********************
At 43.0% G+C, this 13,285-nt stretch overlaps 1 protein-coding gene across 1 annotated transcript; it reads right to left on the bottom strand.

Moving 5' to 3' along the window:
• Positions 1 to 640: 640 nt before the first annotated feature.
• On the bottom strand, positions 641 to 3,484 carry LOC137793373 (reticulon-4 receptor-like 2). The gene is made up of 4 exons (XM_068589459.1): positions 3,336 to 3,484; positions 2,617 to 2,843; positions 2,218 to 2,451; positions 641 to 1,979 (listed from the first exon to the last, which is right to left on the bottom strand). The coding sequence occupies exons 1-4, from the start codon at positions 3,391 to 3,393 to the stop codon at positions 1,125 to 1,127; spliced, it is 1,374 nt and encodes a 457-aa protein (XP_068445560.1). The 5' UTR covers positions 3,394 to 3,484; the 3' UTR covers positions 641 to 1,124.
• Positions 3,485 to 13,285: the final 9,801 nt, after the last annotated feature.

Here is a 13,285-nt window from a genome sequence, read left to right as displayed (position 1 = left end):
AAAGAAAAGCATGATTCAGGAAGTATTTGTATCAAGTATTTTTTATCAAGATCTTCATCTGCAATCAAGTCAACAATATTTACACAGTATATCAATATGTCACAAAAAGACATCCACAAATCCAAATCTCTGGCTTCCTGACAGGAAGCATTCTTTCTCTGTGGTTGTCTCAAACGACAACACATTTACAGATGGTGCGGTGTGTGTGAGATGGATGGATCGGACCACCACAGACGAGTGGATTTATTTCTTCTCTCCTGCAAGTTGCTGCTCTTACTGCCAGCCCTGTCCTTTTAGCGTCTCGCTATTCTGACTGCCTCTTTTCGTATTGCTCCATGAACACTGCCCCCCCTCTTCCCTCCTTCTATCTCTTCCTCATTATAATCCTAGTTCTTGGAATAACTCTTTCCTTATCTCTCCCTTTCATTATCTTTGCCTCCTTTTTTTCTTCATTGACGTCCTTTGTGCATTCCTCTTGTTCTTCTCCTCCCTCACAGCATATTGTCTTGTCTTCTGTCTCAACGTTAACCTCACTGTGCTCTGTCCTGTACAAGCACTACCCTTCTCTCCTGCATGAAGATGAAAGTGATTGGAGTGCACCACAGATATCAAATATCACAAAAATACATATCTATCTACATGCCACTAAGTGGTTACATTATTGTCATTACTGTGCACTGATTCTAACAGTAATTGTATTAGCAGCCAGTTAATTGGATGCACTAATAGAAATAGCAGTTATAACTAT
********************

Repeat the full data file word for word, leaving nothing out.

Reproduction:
At 43.0% G+C, this 13,285-nt stretch overlaps 1 protein-coding gene across 1 annotated transcript; it reads right to left on the bottom strand.

Moving 5' to 3' along the window:
• Positions 1 to 640: 640 nt before the first annotated feature.
• On the bottom strand, positions 641 to 3,484 carry LOC137793373 (reticulon-4 receptor-like 2). The gene is made up of 4 exons (XM_068589459.1): positions 3,336 to 3,484; positions 2,617 to 2,843; positions 2,218 to 2,451; positions 641 to 1,979 (listed from the first exon to the last, which is right to left on the bottom strand). The coding sequence occupies exons 1-4, from the start codon at positions 3,391 to 3,393 to the stop codon at positions 1,125 to 1,127; spliced, it is 1,374 nt and encodes a 457-aa protein (XP_068445560.1). The 5' UTR covers positions 3,394 to 3,484; the 3' UTR covers positions 641 to 1,124.
• Positions 3,485 to 13,285: the final 9,801 nt, after the last annotated feature.

Here is a 13,285-nt window from a genome sequence, read left to right as displayed (position 1 = left end):
AAAGAAAAGCATGATTCAGGAAGTATTTGTATCAAGTATTTTTTATCAAGATCTTCATCTGCAATCAAGTCAACAATATTTACACAGTATATCAATATGTCACAAAAAGACATCCACAAATCCAAATCTCTGGCTTCCTGACAGGAAGCATTCTTTCTCTGTGGTTGTCTCAAACGACAACACATTTACAGATGGTGCGGTGTGTGTGAGATGGATGGATCGGACCACCACAGACGAGTGGATTTATTTCTTCTCTCCTGCAAGTTGCTGCTCTTACTGCCAGCCCTGTCCTTTTAGCGTCTCGCTATTCTGACTGCCTCTTTTCGTATTGCTCCATGAACACTGCCCCCCCTCTTCCCTCCTTCTATCTCTTCCTCATTATAATCCTAGTTCTTGGAATAACTCTTTCCTTATCTCTCCCTTTCATTATCTTTGCCTCCTTTTTTTCTTCATTGACGTCCTTTGTGCATTCCTCTTGTTCTTCTCCTCCCTCACAGCATATTGTCTTGTCTTCTGTCTCAACGTTAACCTCACTGTGCTCTGTCCTGTACAAGCACTACCCTTCTCTCCTGCATGAAGATGAAAGTGATTGGAGTGCACCACAGATATCAAATATCACAAAAATACATATCTATCTACATGCCACTAAGTGGTTACATTATTGTCATTACTGTGCACTGATTCTAACAGTAATTGTATTAGCAGCCAGTTAATTGGATGCACTAATAGAAATAGCAGTTATAACTAT